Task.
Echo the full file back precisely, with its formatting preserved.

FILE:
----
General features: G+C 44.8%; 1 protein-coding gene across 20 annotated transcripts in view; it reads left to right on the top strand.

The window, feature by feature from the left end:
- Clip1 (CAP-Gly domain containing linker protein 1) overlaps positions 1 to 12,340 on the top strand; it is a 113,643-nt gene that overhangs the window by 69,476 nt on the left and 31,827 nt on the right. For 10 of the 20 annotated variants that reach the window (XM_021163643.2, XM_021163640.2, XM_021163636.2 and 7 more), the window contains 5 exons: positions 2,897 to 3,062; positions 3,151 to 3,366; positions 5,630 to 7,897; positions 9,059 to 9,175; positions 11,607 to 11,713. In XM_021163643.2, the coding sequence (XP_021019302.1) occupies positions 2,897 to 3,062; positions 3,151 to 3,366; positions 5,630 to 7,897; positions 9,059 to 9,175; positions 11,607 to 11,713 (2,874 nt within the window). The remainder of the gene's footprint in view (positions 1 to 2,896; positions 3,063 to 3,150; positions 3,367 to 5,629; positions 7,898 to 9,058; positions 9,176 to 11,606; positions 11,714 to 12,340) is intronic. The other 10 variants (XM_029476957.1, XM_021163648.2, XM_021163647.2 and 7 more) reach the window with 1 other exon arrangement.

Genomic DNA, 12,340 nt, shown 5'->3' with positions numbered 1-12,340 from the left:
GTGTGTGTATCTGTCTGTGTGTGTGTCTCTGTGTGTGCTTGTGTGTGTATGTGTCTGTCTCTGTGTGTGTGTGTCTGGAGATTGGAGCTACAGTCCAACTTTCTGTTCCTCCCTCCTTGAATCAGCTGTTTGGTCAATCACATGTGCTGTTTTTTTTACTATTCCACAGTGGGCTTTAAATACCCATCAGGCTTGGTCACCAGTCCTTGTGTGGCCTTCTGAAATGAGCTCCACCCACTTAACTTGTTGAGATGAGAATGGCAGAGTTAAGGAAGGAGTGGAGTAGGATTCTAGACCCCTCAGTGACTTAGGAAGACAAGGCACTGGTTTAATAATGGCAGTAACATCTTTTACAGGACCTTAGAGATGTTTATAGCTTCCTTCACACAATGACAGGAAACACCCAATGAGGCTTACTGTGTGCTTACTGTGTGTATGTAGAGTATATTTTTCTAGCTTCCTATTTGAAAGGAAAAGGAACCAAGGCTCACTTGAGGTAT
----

General features: G+C 44.8%; 1 protein-coding gene across 20 annotated transcripts in view; it reads left to right on the top strand.

The window, feature by feature from the left end:
- Clip1 (CAP-Gly domain containing linker protein 1) overlaps positions 1 to 12,340 on the top strand; it is a 113,643-nt gene that overhangs the window by 69,476 nt on the left and 31,827 nt on the right. For 10 of the 20 annotated variants that reach the window (XM_021163643.2, XM_021163640.2, XM_021163636.2 and 7 more), the window contains 5 exons: positions 2,897 to 3,062; positions 3,151 to 3,366; positions 5,630 to 7,897; positions 9,059 to 9,175; positions 11,607 to 11,713. In XM_021163643.2, the coding sequence (XP_021019302.1) occupies positions 2,897 to 3,062; positions 3,151 to 3,366; positions 5,630 to 7,897; positions 9,059 to 9,175; positions 11,607 to 11,713 (2,874 nt within the window). The remainder of the gene's footprint in view (positions 1 to 2,896; positions 3,063 to 3,150; positions 3,367 to 5,629; positions 7,898 to 9,058; positions 9,176 to 11,606; positions 11,714 to 12,340) is intronic. The other 10 variants (XM_029476957.1, XM_021163648.2, XM_021163647.2 and 7 more) reach the window with 1 other exon arrangement.

Genomic DNA, 12,340 nt, shown 5'->3' with positions numbered 1-12,340 from the left:
GTGTGTGTATCTGTCTGTGTGTGTGTCTCTGTGTGTGCTTGTGTGTGTATGTGTCTGTCTCTGTGTGTGTGTGTCTGGAGATTGGAGCTACAGTCCAACTTTCTGTTCCTCCCTCCTTGAATCAGCTGTTTGGTCAATCACATGTGCTGTTTTTTTTACTATTCCACAGTGGGCTTTAAATACCCATCAGGCTTGGTCACCAGTCCTTGTGTGGCCTTCTGAAATGAGCTCCACCCACTTAACTTGTTGAGATGAGAATGGCAGAGTTAAGGAAGGAGTGGAGTAGGATTCTAGACCCCTCAGTGACTTAGGAAGACAAGGCACTGGTTTAATAATGGCAGTAACATCTTTTACAGGACCTTAGAGATGTTTATAGCTTCCTTCACACAATGACAGGAAACACCCAATGAGGCTTACTGTGTGCTTACTGTGTGTATGTAGAGTATATTTTTCTAGCTTCCTATTTGAAAGGAAAAGGAACCAAGGCTCACTTGAGGTAT